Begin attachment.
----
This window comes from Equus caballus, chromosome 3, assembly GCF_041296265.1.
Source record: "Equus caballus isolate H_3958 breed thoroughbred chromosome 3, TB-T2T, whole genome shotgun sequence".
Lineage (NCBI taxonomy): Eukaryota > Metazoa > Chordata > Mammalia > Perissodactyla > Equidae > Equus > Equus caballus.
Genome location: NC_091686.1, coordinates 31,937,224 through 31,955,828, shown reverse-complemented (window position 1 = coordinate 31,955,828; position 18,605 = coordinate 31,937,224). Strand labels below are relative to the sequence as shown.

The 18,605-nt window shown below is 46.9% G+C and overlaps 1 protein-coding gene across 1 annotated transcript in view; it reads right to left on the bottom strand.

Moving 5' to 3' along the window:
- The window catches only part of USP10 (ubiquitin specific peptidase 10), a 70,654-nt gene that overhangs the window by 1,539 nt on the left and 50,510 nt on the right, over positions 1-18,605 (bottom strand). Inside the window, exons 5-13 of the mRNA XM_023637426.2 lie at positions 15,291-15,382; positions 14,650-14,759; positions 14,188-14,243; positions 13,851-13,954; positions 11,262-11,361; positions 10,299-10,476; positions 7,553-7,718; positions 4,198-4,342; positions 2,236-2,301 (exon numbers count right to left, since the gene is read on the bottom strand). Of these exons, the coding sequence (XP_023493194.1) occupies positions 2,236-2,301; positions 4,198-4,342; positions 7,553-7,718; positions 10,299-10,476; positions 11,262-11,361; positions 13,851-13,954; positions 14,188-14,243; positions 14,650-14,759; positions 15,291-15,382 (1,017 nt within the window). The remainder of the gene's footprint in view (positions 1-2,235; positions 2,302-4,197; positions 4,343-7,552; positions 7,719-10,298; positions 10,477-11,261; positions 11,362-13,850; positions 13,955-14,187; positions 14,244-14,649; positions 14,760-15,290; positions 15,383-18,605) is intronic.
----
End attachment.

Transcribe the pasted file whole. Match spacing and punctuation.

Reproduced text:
This window comes from Equus caballus, chromosome 3, assembly GCF_041296265.1.
Source record: "Equus caballus isolate H_3958 breed thoroughbred chromosome 3, TB-T2T, whole genome shotgun sequence".
Lineage (NCBI taxonomy): Eukaryota > Metazoa > Chordata > Mammalia > Perissodactyla > Equidae > Equus > Equus caballus.
Genome location: NC_091686.1, coordinates 31,937,224 through 31,955,828, shown reverse-complemented (window position 1 = coordinate 31,955,828; position 18,605 = coordinate 31,937,224). Strand labels below are relative to the sequence as shown.

The 18,605-nt window shown below is 46.9% G+C and overlaps 1 protein-coding gene across 1 annotated transcript in view; it reads right to left on the bottom strand.

Moving 5' to 3' along the window:
- The window catches only part of USP10 (ubiquitin specific peptidase 10), a 70,654-nt gene that overhangs the window by 1,539 nt on the left and 50,510 nt on the right, over positions 1-18,605 (bottom strand). Inside the window, exons 5-13 of the mRNA XM_023637426.2 lie at positions 15,291-15,382; positions 14,650-14,759; positions 14,188-14,243; positions 13,851-13,954; positions 11,262-11,361; positions 10,299-10,476; positions 7,553-7,718; positions 4,198-4,342; positions 2,236-2,301 (exon numbers count right to left, since the gene is read on the bottom strand). Of these exons, the coding sequence (XP_023493194.1) occupies positions 2,236-2,301; positions 4,198-4,342; positions 7,553-7,718; positions 10,299-10,476; positions 11,262-11,361; positions 13,851-13,954; positions 14,188-14,243; positions 14,650-14,759; positions 15,291-15,382 (1,017 nt within the window). The remainder of the gene's footprint in view (positions 1-2,235; positions 2,302-4,197; positions 4,343-7,552; positions 7,719-10,298; positions 10,477-11,261; positions 11,362-13,850; positions 13,955-14,187; positions 14,244-14,649; positions 14,760-15,290; positions 15,383-18,605) is intronic.